Now Playing: People Help the People by Birdy (God knows what is hiding in this world of little consequence, behind the tears, inside the lies)
There are the little things that remind you how entitled society feels to present criticisms and pass judgements of every facet of a woman's life; her hair, her clothes, her feelings, her relationships - it's all a neverending soap opera to amuse the masses. Even if you yourself have no claim to fame, your escapades will be embellished and exaggerated and passed like Chinese whispers to entertain the high and mighty. It is known.
My grandmother was married when she was my age. Perhaps it is a sign of my acquiring some wisdom but I have never felt so young, so vulnerable, so unsure and inept; seventeen is so young, yet conveniently thought of as so old by certain people. A seventeen year old bride knows nothing of men, nothing of love, nothing of family or how to keep a relationship alive; a tiny flicker of flame against the mighty monsoons that conspire to blow it into nonexistence. But that doesn't matter. In my grandmother's day teenage girls have to know how to do what has never been taught, know how to say what has never been spoken of, and do what they have never seen done before. In some ways, things haven't changed. I am in the infant years of many relationships and many of them I know are doomed to fail; nobody doubts my love and intentions but anyone with half a brain should doubt my capacity to value a human being as I ought to, and to demand to be valued as I ought to. It doesn't matter. Every blunder, every toe out of line, every squabble and childish tantrum is noted and remarked upon. By who? Who cares? Yes, I talk, but I talk of a friend and not of our friendship; talk all you like about people, but relationships are sacred. A world created by two friends is a world we will never know, and should never know.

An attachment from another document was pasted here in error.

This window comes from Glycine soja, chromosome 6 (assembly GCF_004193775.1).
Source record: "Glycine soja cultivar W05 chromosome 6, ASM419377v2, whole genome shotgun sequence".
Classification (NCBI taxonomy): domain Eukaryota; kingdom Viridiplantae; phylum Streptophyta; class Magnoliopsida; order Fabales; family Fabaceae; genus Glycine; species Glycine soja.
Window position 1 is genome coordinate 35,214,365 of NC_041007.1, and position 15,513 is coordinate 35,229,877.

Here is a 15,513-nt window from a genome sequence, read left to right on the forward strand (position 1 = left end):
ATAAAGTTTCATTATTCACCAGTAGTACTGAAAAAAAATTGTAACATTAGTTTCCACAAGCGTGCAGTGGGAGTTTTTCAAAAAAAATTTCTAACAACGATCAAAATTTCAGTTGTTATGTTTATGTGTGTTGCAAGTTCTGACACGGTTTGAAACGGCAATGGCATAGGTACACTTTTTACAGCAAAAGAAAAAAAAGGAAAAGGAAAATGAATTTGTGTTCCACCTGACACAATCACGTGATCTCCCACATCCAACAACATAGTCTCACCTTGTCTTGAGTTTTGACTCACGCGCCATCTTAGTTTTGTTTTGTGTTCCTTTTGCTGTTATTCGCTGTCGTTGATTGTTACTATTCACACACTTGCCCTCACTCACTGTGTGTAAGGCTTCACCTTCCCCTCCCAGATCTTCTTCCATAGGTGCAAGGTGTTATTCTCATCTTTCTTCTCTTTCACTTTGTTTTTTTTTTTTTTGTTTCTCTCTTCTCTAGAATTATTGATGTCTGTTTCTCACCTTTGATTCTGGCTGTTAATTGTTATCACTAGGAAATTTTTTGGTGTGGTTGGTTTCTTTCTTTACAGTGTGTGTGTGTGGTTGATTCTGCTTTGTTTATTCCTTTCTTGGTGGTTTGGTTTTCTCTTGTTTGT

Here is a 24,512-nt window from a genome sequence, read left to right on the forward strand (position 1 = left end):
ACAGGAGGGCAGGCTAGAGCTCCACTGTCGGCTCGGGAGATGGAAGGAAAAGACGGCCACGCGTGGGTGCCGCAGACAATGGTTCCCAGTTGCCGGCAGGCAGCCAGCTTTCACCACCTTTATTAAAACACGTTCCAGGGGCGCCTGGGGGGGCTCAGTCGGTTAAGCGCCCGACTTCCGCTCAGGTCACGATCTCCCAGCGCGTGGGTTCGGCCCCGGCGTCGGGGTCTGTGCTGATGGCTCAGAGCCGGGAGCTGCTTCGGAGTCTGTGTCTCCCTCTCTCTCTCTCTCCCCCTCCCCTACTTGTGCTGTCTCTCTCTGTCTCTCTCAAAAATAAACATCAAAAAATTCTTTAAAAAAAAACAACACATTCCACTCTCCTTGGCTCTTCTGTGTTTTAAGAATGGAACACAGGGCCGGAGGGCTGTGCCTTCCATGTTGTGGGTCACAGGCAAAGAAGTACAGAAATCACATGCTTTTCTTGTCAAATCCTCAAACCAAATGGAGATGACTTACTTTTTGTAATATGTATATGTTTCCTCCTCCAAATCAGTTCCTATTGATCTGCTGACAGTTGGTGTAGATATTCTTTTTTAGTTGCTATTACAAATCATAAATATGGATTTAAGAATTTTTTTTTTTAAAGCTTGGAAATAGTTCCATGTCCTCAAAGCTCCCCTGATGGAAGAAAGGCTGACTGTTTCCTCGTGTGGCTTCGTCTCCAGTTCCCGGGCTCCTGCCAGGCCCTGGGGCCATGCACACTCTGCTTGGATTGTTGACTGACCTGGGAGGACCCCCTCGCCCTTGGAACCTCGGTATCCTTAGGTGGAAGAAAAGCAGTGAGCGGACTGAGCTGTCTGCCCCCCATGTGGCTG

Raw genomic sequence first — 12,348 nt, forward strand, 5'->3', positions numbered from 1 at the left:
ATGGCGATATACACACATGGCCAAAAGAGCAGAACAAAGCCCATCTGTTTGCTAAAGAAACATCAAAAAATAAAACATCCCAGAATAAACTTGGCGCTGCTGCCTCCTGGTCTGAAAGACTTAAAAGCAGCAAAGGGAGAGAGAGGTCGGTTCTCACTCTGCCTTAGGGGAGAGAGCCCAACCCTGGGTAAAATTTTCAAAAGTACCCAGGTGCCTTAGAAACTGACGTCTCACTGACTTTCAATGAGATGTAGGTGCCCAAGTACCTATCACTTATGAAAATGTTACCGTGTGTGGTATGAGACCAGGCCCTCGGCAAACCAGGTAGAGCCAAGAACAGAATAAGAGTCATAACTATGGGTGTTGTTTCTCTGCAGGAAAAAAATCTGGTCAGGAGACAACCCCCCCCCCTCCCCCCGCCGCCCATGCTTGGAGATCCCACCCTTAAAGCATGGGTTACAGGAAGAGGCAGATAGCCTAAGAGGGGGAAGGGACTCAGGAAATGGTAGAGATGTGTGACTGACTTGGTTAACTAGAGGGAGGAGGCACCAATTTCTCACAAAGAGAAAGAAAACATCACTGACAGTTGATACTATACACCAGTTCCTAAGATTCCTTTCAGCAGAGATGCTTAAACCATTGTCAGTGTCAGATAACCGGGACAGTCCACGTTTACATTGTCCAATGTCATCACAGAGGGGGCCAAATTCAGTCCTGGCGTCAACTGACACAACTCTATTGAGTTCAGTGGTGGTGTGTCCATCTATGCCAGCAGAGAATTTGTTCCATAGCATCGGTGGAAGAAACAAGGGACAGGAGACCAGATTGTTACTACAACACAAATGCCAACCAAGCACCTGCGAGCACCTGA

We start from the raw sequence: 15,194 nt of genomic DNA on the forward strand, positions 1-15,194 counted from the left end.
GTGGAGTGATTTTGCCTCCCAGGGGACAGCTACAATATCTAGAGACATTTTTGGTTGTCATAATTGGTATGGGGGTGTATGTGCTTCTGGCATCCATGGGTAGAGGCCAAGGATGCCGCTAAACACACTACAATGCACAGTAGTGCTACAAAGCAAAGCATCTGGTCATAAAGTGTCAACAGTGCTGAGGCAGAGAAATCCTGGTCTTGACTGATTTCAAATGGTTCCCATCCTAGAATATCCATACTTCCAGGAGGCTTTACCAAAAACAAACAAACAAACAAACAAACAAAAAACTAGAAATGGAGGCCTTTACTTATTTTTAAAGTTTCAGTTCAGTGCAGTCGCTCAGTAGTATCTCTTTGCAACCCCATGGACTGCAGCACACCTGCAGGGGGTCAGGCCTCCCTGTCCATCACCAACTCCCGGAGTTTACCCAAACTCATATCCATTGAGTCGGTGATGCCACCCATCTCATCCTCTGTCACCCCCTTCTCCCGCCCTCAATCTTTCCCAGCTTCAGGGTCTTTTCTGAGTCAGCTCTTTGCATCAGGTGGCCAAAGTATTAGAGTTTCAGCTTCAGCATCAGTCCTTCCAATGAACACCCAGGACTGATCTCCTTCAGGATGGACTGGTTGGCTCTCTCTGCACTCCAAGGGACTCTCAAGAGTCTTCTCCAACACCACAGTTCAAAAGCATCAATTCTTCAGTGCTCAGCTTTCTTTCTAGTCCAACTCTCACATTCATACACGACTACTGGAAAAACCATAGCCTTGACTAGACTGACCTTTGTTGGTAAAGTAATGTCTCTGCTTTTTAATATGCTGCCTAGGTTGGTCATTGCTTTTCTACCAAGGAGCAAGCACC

I remember, when I was younger, I fell asleep under the sun with my notebook as a pillow. It was quiet and peaceful and we were supposed to be writing, but the sun has always been irresistibly seductive. Now I find it virtually impossible to sleep around strangers; slumber is such a vulnerable, fragile, beautiful state and they say not everyone should see you without clothes, but I think it's more accurate to say that not everyone should see you with your eyes closed. Back then I mistook liking for trusting; if I liked someone I automatically trusted them, which is a mistake I learned not to repeat the hard way. I think it's very disarming, to be around someone when they suddenly decide to settle down for a little nap - it seems innocent, but we have become so distrustful even this simple gesture of unthinking, innocent trust seems questionable. People just don't do that; people always ask me if something's wrong, if I'm quiet, if I don't actively try to connect with people, if I start nodding off. Giving in to instinct, abandoning what makes us feel safe for a state that we perceive as being alien and vulnerable...people don't do that anymore. I don't, anyhow.